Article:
C. Transition into Essence
Strictly within the realm of Being, the underlying unity behind all its determinations necessarily stands externally, and in contradiction, to those determinations themselves. The transition to Essence occurs when these determinations reabsorb this unity back into themselves, i.e., they sublate it. The inherent contradiction between difference and unity is resolved when the latter is posited as the negative of the former. So, from henceforth it cannot be said that they simply emerge within the Substrate of Indifference, but that this "substrate" itself is their very own living self-relation. In other words, the differences between all the determinations of Being, namely the Quantitative difference and the inverse ratio of factors, are no longer self-subsistent, but in fact are mere moments in the expression of the implicit unity that rules them and, themselves, "are only through their repulsion from themselves." Being has finally determined itself to no longer be simply affirmative Being, i.e., that which characterized Being as Being in the first place, but as a relation with itself, as Being-With-Self, or Essence.
Objective Logic: Doctrine of EssenceEdit
A. The Essential and the UnessentialEdit
The immediate characteristic displayed by Essence, once it finally emerges from Being, is simply that it is not Being. This apparently puts us back into the sphere of Determinate Being (see above), where each side of a relation mutually determined the Other side as being not what it is. In this immediate, merely relative relation, Essence and Being thus become the Essential and the Unessential, respectively. There is nothing arising within this relation, however, to tell us what it is about something that is Essential and what Unessential. Those that apply this mode of thinking to something are making an arbitrary distinction, the opposite of which could always be claimed with equal justification. What saves Essence from falling back into the relativism of Determinate Being is the very radical and absolute distinction from Being that defines it as Essence in the first place. Being cannot therefore simply preserve itself as an Other relative to Essence, but, having been sublated by Essence, it has for that very reason itself become nothingness, a non-essence, Illusory Being.
B. Illusory BeingEdit
So in its relation to Essence, Being has lost its being, has become Illusory. All the determinations of Being covered in the first third of the Science of Logic are no longer self-subsistent, but only "are" at all as negations of Essence. This total dependence on Essence means that there is nothing any longer in Being itself upon which any of its own determinations can be based, i.e., there is no longer any mediation within Being. This role is entirely taken up by Essence which is pure mediation relative to Illusory Being's pure immediacy. Hegel claims this is the mode of thought that corresponds to ancient skepticism as well as the "modern" idealism of Leibniz, Kant, and Fichte. Illusory Being, though not Essence itself, nevertheless belongs entirely to Essence. It is that through which Essence generates itself as what it is, namely, the purely negative as regards Being. The constant appearance and disappearance of the empty manifestations of Illusory Being can now be seen as Essence's own self-generating movement, its own Reflection.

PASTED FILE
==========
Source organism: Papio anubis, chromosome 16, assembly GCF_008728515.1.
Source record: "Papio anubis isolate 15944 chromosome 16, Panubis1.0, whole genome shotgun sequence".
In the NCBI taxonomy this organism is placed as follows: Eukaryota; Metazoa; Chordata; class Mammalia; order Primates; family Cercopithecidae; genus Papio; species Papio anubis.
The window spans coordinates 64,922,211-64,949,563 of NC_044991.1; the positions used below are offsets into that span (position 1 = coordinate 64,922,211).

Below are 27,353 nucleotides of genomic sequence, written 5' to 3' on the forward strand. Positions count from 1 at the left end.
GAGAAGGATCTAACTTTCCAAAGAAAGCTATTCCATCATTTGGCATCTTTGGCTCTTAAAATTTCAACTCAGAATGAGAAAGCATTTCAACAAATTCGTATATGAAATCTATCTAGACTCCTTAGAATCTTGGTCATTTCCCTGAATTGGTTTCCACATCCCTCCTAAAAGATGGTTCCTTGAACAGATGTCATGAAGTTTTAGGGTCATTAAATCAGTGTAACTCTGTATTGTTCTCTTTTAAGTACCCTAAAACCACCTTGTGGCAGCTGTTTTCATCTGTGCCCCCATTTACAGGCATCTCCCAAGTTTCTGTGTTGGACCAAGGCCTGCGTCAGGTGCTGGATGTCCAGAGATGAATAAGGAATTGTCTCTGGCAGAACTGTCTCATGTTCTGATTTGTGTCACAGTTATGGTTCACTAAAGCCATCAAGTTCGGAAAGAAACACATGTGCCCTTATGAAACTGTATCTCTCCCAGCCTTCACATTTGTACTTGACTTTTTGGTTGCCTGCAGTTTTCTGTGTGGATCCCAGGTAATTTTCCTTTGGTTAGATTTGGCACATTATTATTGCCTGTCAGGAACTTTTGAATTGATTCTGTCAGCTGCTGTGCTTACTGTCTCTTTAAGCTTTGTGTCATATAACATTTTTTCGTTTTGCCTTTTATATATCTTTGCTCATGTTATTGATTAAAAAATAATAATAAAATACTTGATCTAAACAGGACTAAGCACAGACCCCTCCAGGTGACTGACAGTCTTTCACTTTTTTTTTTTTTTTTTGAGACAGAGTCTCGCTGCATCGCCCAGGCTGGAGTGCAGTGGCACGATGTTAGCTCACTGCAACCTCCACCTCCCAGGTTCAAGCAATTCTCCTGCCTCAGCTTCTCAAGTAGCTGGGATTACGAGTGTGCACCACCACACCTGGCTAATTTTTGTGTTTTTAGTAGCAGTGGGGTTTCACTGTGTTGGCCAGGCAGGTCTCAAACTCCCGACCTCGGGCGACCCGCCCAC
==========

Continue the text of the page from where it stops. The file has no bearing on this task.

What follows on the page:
Reflection in the sphere of Essence corresponds to Becoming in the sphere of Being. However, in Being, this movement was between a positive—pure Being—and a negative—pure Nothingness. Here however, the two terms are Illusory Being and Essence. Illusory Being, as has already been established, is a nullity, nothingness. Essence, by definition, is non-being, absolute negativity. So Reflection, the movement between them, is the movement of nothing to nothing and so back to itself. Both these terms, in being absolutely negative, are identical to one another: Essence is Illusory Being and Illusory Being is Essence. They are, however, also relatively negative, in that the one is, by definition, not what the other is. This contradiction manifests in Essence in that it presupposes or posits, on its own, that which it immediately differentiates itself from: Illusory Being. This absolute recoil upon itself is Essence as a) Positing Reflection.
The next determination of Reflection, b) External Reflection, shifts the emphasis from the absolute negativity, or nothingness, in which the posited Illusory Being and its positing Essence find their identity, to the relative negativity upon which their opposition is based. Although it "knows" that the Illusory Being it finds immediately before it has been posited by none other than itself, External Reflection nevertheless regards this Being as something external to it from which it returns to itself. What concerns it, therefore, is no longer the act of positing itself, but the specific determinateness of that which is posited, since it is this and nothing else that establishes its externality in the first place.
Hegel offers for comparison with his notion of External Reflection the "reflective judgement" of Kant, which, in the Critique of Judgement, is described as the faculty of the mind that determines the universals that lie behind immediately given particulars. This action is similar to that of External Reflection with the crucial difference that, for Hegel, the universal does not simply lie "behind" the particular, but generates the particular from itself and so is the particular's own true Essence. The immediate particular upon which Kant's judgement works is, in actuality, simply a nothingness posited by Reflection itself solely in order to generate its equally null universal, Essence.